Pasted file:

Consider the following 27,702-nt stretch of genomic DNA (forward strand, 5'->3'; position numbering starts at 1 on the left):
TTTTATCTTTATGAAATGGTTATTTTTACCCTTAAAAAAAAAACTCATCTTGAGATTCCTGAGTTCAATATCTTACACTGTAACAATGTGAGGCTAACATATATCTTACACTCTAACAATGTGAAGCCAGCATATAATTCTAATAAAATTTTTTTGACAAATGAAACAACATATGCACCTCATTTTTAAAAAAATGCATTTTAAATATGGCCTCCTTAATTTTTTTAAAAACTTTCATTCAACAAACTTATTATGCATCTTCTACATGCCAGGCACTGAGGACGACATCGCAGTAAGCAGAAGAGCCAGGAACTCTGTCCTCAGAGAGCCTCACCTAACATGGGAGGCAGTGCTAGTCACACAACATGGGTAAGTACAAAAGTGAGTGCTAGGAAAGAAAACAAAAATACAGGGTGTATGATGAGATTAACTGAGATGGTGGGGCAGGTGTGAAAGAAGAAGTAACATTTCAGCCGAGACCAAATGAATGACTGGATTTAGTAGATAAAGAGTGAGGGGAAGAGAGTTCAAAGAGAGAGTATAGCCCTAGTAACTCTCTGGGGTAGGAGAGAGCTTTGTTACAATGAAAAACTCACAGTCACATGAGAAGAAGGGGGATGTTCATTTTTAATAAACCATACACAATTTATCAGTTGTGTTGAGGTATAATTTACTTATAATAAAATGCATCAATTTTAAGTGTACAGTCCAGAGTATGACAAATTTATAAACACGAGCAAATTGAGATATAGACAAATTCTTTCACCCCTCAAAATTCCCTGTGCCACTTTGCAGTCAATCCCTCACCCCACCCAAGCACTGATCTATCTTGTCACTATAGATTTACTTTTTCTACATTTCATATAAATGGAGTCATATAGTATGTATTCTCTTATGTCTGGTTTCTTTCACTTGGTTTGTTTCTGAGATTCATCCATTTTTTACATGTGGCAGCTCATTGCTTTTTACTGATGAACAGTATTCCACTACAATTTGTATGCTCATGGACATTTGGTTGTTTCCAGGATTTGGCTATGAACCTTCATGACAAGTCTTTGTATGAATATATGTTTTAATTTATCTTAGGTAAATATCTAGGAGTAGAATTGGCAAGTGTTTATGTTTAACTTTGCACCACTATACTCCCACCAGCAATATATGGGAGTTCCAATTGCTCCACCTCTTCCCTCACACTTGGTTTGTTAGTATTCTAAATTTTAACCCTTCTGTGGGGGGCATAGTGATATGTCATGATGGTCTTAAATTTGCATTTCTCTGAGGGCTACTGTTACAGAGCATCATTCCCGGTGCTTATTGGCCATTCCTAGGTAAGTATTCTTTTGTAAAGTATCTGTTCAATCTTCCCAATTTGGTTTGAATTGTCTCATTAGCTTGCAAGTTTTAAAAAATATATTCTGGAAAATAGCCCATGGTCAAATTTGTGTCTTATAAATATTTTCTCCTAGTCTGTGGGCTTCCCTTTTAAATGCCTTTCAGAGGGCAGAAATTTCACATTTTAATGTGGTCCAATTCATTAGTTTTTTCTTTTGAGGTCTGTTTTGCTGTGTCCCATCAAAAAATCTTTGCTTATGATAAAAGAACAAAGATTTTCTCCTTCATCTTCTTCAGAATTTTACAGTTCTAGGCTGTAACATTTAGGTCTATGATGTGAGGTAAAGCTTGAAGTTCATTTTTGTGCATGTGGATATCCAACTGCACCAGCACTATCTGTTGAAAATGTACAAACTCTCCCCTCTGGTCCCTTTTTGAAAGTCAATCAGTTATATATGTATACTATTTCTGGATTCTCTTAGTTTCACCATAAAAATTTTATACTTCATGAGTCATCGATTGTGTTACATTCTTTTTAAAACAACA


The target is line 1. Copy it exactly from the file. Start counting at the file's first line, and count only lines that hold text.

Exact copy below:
Consider the following 27,702-nt stretch of genomic DNA (forward strand, 5'->3'; position numbering starts at 1 on the left):